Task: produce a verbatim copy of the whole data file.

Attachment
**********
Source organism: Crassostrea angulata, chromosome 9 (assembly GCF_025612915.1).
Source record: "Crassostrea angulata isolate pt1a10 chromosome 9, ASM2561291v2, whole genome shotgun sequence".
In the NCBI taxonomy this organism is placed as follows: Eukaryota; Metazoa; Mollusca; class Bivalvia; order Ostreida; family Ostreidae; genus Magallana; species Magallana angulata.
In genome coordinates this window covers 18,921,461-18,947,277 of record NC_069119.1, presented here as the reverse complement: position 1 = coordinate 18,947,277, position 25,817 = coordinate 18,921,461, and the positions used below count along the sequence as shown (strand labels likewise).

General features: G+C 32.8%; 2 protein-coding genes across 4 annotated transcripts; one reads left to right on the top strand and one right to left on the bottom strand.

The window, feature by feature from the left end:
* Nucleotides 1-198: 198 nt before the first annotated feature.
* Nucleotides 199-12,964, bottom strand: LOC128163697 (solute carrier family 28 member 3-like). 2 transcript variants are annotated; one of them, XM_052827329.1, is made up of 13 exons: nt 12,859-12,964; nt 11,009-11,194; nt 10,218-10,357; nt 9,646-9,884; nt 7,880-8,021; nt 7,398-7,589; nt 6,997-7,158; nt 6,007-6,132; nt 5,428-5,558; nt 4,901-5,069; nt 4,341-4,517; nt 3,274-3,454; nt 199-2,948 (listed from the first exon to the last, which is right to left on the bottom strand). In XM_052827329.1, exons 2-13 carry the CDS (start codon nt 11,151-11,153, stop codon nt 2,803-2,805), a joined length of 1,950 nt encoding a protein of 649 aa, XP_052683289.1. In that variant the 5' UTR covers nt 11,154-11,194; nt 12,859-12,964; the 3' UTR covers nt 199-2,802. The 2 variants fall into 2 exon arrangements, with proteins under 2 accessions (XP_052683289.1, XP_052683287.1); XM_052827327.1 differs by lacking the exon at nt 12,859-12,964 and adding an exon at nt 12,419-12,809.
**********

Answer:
Source organism: Crassostrea angulata, chromosome 9 (assembly GCF_025612915.1).
Source record: "Crassostrea angulata isolate pt1a10 chromosome 9, ASM2561291v2, whole genome shotgun sequence".
In the NCBI taxonomy this organism is placed as follows: Eukaryota; Metazoa; Mollusca; class Bivalvia; order Ostreida; family Ostreidae; genus Magallana; species Magallana angulata.
In genome coordinates this window covers 18,921,461-18,947,277 of record NC_069119.1, presented here as the reverse complement: position 1 = coordinate 18,947,277, position 25,817 = coordinate 18,921,461, and the positions used below count along the sequence as shown (strand labels likewise).

General features: G+C 32.8%; 2 protein-coding genes across 4 annotated transcripts; one reads left to right on the top strand and one right to left on the bottom strand.

The window, feature by feature from the left end:
* Nucleotides 1-198: 198 nt before the first annotated feature.
* Nucleotides 199-12,964, bottom strand: LOC128163697 (solute carrier family 28 member 3-like). 2 transcript variants are annotated; one of them, XM_052827329.1, is made up of 13 exons: nt 12,859-12,964; nt 11,009-11,194; nt 10,218-10,357; nt 9,646-9,884; nt 7,880-8,021; nt 7,398-7,589; nt 6,997-7,158; nt 6,007-6,132; nt 5,428-5,558; nt 4,901-5,069; nt 4,341-4,517; nt 3,274-3,454; nt 199-2,948 (listed from the first exon to the last, which is right to left on the bottom strand). In XM_052827329.1, exons 2-13 carry the CDS (start codon nt 11,151-11,153, stop codon nt 2,803-2,805), a joined length of 1,950 nt encoding a protein of 649 aa, XP_052683289.1. In that variant the 5' UTR covers nt 11,154-11,194; nt 12,859-12,964; the 3' UTR covers nt 199-2,802. The 2 variants fall into 2 exon arrangements, with proteins under 2 accessions (XP_052683289.1, XP_052683287.1); XM_052827327.1 differs by lacking the exon at nt 12,859-12,964 and adding an exon at nt 12,419-12,809.